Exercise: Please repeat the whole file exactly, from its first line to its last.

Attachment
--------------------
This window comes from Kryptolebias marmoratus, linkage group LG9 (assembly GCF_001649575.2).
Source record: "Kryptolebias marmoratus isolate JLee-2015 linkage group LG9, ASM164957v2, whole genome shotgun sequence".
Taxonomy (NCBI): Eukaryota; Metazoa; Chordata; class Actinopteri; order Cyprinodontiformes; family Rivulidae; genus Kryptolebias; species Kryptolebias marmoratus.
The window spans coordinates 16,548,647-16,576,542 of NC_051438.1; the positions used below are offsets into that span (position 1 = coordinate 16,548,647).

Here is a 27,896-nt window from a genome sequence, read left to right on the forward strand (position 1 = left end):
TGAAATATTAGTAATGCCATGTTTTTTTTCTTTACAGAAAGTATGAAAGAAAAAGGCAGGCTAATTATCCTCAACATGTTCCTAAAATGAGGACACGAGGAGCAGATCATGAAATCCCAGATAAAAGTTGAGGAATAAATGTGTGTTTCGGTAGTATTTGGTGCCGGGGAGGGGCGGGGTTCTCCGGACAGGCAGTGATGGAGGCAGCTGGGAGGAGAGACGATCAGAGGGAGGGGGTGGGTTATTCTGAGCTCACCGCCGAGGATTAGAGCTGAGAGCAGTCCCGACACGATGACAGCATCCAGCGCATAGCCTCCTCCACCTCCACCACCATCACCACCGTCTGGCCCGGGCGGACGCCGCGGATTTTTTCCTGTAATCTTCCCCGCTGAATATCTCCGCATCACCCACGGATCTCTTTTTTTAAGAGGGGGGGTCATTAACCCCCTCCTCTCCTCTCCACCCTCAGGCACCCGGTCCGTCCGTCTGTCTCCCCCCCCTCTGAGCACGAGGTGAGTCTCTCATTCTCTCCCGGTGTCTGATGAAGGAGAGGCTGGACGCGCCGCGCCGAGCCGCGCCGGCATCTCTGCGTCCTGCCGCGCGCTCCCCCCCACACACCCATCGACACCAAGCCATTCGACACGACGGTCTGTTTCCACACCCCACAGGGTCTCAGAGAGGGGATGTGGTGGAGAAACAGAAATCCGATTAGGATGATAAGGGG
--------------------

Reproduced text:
This window comes from Kryptolebias marmoratus, linkage group LG9 (assembly GCF_001649575.2).
Source record: "Kryptolebias marmoratus isolate JLee-2015 linkage group LG9, ASM164957v2, whole genome shotgun sequence".
Taxonomy (NCBI): Eukaryota; Metazoa; Chordata; class Actinopteri; order Cyprinodontiformes; family Rivulidae; genus Kryptolebias; species Kryptolebias marmoratus.
The window spans coordinates 16,548,647-16,576,542 of NC_051438.1; the positions used below are offsets into that span (position 1 = coordinate 16,548,647).

Here is a 27,896-nt window from a genome sequence, read left to right on the forward strand (position 1 = left end):
TGAAATATTAGTAATGCCATGTTTTTTTTCTTTACAGAAAGTATGAAAGAAAAAGGCAGGCTAATTATCCTCAACATGTTCCTAAAATGAGGACACGAGGAGCAGATCATGAAATCCCAGATAAAAGTTGAGGAATAAATGTGTGTTTCGGTAGTATTTGGTGCCGGGGAGGGGCGGGGTTCTCCGGACAGGCAGTGATGGAGGCAGCTGGGAGGAGAGACGATCAGAGGGAGGGGGTGGGTTATTCTGAGCTCACCGCCGAGGATTAGAGCTGAGAGCAGTCCCGACACGATGACAGCATCCAGCGCATAGCCTCCTCCACCTCCACCACCATCACCACCGTCTGGCCCGGGCGGACGCCGCGGATTTTTTCCTGTAATCTTCCCCGCTGAATATCTCCGCATCACCCACGGATCTCTTTTTTTAAGAGGGGGGGTCATTAACCCCCTCCTCTCCTCTCCACCCTCAGGCACCCGGTCCGTCCGTCTGTCTCCCCCCCCTCTGAGCACGAGGTGAGTCTCTCATTCTCTCCCGGTGTCTGATGAAGGAGAGGCTGGACGCGCCGCGCCGAGCCGCGCCGGCATCTCTGCGTCCTGCCGCGCGCTCCCCCCCACACACCCATCGACACCAAGCCATTCGACACGACGGTCTGTTTCCACACCCCACAGGGTCTCAGAGAGGGGATGTGGTGGAGAAACAGAAATCCGATTAGGATGATAAGGGG